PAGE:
There are 3 methods that this module uses for detecting and blocking spammy form submissions:

 

  1. the honeypot method: it adds that hidden, “spambots luring” field to the protected web forms on your website
  2. the source calculation-based method
  3. the time-based method

     

And there's more! Once enabled, this module will also prevent any attempts of resubmitting the same form by using its own “NoResubmit” formula.

Note: the only downside is that there's no Drupal 8 version of the module. Not just yet!

 

7. Simple Anti-Spam        

This module's main “role”, in its mission to prevent spam posting processes, is to block automatic spam coming from anonymous users.

And its name says it all; it's a simple “two-ingredient recipe” that it relies on for blocking spam:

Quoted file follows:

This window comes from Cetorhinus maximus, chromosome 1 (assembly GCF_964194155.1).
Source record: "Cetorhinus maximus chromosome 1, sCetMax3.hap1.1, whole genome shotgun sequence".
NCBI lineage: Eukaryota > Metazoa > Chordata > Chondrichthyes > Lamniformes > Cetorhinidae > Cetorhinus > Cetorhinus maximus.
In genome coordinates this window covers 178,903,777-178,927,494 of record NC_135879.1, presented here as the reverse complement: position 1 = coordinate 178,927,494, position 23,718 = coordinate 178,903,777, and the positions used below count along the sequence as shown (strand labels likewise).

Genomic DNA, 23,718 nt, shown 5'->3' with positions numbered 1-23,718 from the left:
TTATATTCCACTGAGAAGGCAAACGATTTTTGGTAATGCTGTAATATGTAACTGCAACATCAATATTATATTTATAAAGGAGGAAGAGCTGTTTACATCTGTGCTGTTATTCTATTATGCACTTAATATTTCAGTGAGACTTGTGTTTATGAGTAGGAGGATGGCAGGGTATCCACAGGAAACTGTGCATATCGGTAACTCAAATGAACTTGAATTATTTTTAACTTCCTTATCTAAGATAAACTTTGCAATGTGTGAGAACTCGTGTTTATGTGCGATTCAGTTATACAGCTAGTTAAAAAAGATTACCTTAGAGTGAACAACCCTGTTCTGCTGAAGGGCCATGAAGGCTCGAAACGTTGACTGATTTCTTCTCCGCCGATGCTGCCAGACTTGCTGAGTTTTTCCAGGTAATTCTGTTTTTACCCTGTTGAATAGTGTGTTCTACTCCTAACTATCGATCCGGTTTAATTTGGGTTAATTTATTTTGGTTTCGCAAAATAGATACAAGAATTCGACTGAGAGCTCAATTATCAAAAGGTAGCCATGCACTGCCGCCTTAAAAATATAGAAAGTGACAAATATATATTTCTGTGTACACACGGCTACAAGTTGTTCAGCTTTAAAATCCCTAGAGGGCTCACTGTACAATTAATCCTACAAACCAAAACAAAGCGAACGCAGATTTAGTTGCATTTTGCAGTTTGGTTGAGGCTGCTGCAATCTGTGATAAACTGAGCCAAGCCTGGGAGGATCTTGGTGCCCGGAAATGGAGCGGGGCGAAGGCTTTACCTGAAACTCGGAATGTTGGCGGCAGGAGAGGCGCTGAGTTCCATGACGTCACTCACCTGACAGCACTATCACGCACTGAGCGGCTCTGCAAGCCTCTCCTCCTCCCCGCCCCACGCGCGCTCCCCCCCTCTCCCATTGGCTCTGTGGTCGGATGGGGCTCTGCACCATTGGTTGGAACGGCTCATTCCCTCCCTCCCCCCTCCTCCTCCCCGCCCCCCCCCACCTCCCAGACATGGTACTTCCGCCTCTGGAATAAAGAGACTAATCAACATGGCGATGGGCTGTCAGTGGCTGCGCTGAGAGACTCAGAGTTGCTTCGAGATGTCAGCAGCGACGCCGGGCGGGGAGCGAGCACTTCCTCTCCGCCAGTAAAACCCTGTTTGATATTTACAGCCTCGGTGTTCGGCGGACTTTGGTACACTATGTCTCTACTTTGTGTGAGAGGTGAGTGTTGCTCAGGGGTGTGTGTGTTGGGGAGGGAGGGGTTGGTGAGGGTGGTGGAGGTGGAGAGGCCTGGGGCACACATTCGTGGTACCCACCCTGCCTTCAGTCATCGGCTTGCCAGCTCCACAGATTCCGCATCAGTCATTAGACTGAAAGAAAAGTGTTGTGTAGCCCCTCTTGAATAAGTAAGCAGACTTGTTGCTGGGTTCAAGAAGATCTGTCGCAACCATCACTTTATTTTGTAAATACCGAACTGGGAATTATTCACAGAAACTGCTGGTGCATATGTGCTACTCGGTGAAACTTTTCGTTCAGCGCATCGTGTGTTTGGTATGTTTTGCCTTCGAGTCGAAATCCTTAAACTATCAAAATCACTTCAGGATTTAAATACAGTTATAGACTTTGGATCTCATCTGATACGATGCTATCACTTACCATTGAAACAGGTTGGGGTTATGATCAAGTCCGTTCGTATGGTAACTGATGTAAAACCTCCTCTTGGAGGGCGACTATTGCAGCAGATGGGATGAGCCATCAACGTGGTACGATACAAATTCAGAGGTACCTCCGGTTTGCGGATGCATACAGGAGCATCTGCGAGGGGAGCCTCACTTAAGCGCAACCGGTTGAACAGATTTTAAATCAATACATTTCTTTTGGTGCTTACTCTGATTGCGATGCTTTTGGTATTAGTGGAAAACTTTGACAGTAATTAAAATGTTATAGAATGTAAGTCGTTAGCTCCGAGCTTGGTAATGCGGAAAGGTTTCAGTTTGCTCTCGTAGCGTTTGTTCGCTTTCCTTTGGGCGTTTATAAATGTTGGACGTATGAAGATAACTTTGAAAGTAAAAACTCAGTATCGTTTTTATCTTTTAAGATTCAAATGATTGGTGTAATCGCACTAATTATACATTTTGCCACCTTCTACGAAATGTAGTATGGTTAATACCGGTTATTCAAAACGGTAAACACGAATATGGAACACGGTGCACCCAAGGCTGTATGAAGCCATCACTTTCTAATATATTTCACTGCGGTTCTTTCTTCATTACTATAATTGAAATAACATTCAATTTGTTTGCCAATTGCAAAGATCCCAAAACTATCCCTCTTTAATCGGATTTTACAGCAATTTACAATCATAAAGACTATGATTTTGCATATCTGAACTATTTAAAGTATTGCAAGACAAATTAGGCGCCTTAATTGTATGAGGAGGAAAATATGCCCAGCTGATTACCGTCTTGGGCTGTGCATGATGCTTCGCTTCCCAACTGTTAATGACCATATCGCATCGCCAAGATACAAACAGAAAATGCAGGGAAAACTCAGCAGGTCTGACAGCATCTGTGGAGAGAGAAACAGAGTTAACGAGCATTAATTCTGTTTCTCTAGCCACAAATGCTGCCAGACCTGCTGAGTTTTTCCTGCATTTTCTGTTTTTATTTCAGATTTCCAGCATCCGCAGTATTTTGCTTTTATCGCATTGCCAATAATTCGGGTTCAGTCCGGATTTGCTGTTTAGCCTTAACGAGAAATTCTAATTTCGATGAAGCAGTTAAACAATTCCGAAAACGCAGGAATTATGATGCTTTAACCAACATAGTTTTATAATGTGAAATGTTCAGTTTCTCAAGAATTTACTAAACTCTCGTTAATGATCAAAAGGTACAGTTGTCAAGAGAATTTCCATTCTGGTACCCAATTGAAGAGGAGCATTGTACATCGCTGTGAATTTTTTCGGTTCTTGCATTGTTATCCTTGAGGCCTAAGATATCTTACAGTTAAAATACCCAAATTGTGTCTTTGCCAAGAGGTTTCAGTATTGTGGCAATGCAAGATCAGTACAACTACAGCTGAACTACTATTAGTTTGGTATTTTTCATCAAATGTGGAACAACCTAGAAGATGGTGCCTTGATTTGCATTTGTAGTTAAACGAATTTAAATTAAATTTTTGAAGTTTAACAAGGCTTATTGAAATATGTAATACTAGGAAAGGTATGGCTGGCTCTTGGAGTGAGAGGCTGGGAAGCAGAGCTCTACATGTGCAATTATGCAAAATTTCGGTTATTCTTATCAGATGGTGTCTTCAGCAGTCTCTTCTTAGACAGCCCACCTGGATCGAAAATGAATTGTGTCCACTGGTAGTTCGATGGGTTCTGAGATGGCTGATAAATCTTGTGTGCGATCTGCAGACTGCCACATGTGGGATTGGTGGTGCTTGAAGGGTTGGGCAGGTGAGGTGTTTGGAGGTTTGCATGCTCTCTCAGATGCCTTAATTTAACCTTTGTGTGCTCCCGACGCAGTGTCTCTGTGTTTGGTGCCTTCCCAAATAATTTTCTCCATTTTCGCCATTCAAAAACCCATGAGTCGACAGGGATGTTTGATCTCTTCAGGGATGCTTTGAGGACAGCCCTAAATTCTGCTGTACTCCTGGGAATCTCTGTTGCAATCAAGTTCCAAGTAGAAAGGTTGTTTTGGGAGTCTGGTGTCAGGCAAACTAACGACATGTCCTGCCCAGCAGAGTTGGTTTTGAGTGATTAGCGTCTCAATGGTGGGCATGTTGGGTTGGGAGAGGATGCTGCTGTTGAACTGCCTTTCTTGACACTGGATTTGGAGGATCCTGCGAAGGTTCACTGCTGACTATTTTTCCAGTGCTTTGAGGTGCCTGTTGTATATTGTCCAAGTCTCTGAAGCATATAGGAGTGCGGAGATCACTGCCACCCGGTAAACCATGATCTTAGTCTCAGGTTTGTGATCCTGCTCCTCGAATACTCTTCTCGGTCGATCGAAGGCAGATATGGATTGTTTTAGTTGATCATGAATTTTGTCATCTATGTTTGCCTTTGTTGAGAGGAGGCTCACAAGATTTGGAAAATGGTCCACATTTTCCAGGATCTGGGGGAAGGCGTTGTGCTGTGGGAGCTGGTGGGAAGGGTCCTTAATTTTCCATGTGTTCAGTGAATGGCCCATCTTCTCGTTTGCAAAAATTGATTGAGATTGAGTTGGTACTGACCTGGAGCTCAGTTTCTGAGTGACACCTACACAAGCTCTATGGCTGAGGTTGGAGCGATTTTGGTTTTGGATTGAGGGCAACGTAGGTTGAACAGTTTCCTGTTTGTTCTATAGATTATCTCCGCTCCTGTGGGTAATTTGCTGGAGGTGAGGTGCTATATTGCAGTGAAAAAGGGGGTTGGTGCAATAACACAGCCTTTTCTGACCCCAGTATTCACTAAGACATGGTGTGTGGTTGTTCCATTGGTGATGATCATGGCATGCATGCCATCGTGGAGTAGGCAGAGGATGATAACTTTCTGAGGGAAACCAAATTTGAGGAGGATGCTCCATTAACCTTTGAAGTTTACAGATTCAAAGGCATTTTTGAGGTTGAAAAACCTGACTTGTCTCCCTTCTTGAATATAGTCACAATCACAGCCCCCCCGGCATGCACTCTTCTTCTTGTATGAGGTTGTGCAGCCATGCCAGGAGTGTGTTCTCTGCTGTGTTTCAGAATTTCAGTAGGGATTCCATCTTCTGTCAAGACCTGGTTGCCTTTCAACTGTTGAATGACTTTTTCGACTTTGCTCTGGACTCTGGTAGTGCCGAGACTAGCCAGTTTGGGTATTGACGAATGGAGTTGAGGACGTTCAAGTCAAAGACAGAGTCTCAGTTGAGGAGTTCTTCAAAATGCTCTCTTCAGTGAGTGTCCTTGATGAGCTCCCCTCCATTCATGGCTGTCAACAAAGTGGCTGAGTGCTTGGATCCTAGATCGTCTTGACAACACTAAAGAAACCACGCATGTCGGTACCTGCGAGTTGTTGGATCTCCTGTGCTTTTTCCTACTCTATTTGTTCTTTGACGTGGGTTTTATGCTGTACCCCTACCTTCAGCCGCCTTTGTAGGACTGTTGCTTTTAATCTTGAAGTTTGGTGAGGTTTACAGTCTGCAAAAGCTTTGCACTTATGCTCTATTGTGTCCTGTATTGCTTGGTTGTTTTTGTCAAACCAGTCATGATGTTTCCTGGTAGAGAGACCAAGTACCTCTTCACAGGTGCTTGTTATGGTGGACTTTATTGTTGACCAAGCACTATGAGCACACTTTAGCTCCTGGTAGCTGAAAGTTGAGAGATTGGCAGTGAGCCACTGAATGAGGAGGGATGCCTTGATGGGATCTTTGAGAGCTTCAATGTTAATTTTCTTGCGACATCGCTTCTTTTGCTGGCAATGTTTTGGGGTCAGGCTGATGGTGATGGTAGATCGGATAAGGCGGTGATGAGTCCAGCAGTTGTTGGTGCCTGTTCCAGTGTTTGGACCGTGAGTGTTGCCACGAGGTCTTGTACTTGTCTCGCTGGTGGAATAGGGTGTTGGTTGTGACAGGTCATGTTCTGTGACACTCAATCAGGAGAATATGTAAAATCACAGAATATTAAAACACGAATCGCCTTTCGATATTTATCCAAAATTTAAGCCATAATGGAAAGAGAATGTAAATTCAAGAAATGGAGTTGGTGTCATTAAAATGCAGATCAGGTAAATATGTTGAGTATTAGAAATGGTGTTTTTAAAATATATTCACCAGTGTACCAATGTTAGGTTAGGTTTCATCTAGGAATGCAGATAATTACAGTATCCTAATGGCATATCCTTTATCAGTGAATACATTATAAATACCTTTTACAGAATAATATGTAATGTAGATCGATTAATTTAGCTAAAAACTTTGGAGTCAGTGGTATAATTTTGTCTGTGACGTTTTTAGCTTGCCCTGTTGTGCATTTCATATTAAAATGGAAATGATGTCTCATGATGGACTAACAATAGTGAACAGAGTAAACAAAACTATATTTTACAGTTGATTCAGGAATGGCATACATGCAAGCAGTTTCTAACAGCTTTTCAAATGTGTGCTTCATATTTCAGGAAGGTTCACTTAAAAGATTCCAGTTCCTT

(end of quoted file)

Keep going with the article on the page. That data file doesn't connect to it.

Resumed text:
1. there's an “I'm not a spammer” checkbox
  2. and there's an “I'm a spammer” hidden checkbox

     

Once the later gets checked or the former is left unchecked, it will just “warn” the module of a “suspicions activity” on your Drupal site. It's then that Simple Anti-Spam displays a warning message or simply blocks that specific form from being submitted to your Drupal site.

Moreover, from:

 

  • blocking web forms by maximum text length
  • blocking them by stop words
  • to blocking form by number of links
  • and the list can go on

     

...the Simple Anti-Spam module is one of those anti-spam Drupal modules that can report a form as being “suspicious” (automatically blocking it, too) based on a whole array of criteria.

Note: there's yet no Drupal 8 version!

 

Your turn now! What other approaches have you adopted on your Drupal site for... pulling the plug on any type of spam activity?